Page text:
Surprisingly, none of the three commercially available quinones induced the growth of Faecalibacterium sp. KLE1255 (Fig. 4d, e). Considering that this might be due to quinone specificity, as observed with the other strains, we tested additional quinones. However, no induction was observed when KLE1255 was grown in the presence of MK-5, MK-6, MK-7, MK-8, or ubiquinones—Q1, Q2, Q4, Q7, Q8, Q9, and Q10. Menaquinone and ubiquinone are very hydrophobic compounds, and it is possible that E. coli is helping with the delivery of these typically insoluble compounds. One possibility is that E. coli delivers its quinones encapsulated in outer membrane vesicles. An attempt to isolate the growth factor of Faecalibacterium sp. KLE1255 from E. coli was not successful, supporting the idea that E. coli secretes the quinone in a way to overcome solubility issues.
Genome sequencing of Faecalibacterium sp. KLE1255 reveals a lack of a quinone biosynthetic pathway
Menaquinone is used in place of ubiquinone in the electron transport chain of some bacteria to transfer electrons during aerobic or anaerobic respiration. To determine the underlying mechanism of menaquinone-dependence of Faecalibacterium sp. KLE1255, we sequenced its genome and analyzed it for the presence of various pathways related to electron transport and respiration. KLE1255 does not have gene coding for menaquinone biosynthesis, and this is consistent with reports that no menaquinones could be detected from Faecalibacterium (formerly Fusobacterium) [22, 23]. We did find evidence for NADH dehydrogenase and fumarate reductase in the genome, suggesting that Faecalibacterium sp. KLE1255 possesses a truncated electron transport chain. No other anaerobic reductases were identified in the genome. When comparing the genome of Faecalibacterium sp. KLE1255 to other available Faecalibacterium sp. genomes , it became apparent that the components of the respiratory chain identified in these genomes were common among all strains. This may indicate that F. prausnitzii has a shortened electron transport chain that may be directed towards fumarate respiration while relying on externally provided menaquinone (Fig. 5).
In this study, we find that diverse members of the human microbiome can only grow (or have substantial growth improvement) in the presence of other gut bacteria. These bacteria come from different genera—Bacteroides, Faecalibacterium, Bilophila, Gordonibacter, and Sutterella. Different microorganisms, such as Eggerthella lenta, Eubacterium rectale, and several Bacteroides species, serve as “helpers” in these co-culture experiments, but surprisingly, we found that E. coli was able to support the growth of all induced bacteria we isolated. This enabled us to screen a library of E. coli gene knockout mutants for the genetic locus responsible for production of the growth factor. Notably, while these kinds of knockout libraries are not readily available for other intestinal bacteria, one could imagine creating and similarly screening an ordered transposon library to identify specific pathways producing growth factors in other helper species.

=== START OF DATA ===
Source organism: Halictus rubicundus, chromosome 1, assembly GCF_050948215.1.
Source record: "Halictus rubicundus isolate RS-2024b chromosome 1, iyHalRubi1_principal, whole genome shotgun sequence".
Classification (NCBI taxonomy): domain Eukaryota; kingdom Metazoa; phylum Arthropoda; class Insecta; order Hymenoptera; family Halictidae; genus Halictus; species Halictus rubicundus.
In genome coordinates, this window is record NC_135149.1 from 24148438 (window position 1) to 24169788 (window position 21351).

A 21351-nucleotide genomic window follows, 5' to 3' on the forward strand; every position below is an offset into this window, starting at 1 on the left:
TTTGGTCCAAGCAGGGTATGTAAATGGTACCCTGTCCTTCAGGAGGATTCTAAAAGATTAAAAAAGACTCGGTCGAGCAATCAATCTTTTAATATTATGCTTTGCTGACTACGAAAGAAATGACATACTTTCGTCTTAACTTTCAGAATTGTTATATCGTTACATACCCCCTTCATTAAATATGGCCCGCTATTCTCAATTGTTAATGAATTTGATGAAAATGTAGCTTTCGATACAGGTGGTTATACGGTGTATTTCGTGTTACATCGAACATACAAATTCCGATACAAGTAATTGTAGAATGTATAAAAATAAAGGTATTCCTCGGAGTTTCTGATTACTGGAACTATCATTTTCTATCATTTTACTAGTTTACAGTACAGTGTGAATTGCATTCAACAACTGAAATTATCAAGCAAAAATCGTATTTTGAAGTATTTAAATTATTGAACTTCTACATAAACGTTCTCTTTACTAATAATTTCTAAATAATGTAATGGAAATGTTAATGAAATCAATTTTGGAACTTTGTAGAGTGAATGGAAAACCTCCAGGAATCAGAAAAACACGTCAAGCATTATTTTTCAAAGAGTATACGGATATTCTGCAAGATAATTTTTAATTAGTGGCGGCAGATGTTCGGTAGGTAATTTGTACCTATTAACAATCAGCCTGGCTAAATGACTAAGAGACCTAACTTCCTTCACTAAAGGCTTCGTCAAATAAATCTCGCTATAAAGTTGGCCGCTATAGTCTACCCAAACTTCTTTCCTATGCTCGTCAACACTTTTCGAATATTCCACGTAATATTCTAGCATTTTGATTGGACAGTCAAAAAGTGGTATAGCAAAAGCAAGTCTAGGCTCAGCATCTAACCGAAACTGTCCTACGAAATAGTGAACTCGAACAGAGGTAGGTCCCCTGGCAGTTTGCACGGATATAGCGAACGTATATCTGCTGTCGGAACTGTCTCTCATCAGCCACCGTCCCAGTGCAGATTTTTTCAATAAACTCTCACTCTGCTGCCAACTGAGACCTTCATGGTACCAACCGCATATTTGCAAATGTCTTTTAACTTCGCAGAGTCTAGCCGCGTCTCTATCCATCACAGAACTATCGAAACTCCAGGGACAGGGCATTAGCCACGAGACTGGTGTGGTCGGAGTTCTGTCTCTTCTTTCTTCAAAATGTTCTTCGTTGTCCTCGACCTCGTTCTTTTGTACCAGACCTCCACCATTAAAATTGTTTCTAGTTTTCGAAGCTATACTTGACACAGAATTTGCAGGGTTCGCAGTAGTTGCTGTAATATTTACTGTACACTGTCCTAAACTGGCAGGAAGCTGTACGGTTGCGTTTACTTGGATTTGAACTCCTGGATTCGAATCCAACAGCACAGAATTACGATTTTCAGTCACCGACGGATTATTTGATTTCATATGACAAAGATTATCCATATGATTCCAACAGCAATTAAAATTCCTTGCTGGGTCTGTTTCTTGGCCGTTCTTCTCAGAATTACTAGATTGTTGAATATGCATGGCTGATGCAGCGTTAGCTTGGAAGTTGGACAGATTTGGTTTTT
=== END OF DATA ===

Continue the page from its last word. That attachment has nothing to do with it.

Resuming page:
Unexpectedly, the screen pointed to a requirement for menaquinone biosynthesis in E. coli for it to serve as a universal helper. Menaquinone is a highly hydrophobic component of the anaerobic respiratory chain and would not be expected to serve as an exported growth factor. However, spotting purified menaquinone on a Petri dish produced a ring of growth of several, but not all E. coli-induced isolates. At the same time, a soluble precursor of menaquinone, DHNA, was a better inducer of growth, and superior to menadione, a synthetic precursor of quinones that is present in some growth media and was reported to be an essential growth factor for Prevotella melaninogenicus . P. melaninogenicus does possess the genes menA and ubiE, which are required to convert DHNA into menaquinone. This suggests that DHNA, secreted by neighboring bacteria, may be the natural growth factor for P. melaninogenicus .